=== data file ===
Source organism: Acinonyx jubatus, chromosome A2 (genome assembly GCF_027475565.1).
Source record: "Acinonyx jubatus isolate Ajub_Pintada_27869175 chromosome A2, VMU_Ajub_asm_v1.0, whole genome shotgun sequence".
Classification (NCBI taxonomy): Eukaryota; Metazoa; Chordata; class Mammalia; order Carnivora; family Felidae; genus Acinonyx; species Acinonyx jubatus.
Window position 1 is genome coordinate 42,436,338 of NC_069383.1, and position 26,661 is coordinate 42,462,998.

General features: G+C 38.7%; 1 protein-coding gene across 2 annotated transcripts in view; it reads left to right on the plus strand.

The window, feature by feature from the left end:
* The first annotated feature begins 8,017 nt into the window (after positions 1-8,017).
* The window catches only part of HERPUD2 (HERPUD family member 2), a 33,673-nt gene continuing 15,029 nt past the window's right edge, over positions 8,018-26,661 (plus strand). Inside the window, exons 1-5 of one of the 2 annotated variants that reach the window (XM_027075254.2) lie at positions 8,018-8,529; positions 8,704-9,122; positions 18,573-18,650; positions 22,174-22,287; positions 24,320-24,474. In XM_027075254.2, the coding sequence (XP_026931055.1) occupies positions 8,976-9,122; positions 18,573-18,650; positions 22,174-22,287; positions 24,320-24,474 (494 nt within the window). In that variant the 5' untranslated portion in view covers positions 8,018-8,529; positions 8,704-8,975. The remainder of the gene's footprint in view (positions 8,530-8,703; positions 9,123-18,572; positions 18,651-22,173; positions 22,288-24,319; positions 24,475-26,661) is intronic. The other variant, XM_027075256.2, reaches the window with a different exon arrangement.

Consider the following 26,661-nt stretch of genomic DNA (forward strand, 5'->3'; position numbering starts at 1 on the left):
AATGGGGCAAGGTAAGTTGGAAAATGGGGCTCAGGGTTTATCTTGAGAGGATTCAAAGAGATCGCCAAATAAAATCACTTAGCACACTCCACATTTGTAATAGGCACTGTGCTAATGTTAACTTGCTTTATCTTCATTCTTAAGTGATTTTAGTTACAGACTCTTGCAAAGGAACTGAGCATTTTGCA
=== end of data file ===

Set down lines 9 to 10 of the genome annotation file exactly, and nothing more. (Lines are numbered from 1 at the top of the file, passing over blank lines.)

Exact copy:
Consider the following 26,661-nt stretch of genomic DNA (forward strand, 5'->3'; position numbering starts at 1 on the left):
AATGGGGCAAGGTAAGTTGGAAAATGGGGCTCAGGGTTTATCTTGAGAGGATTCAAAGAGATCGCCAAATAAAATCACTTAGCACACTCCACATTTGTAATAGGCACTGTGCTAATGTTAACTTGCTTTATCTTCATTCTTAAGTGATTTTAGTTACAGACTCTTGCAAAGGAACTGAGCATTTTGCA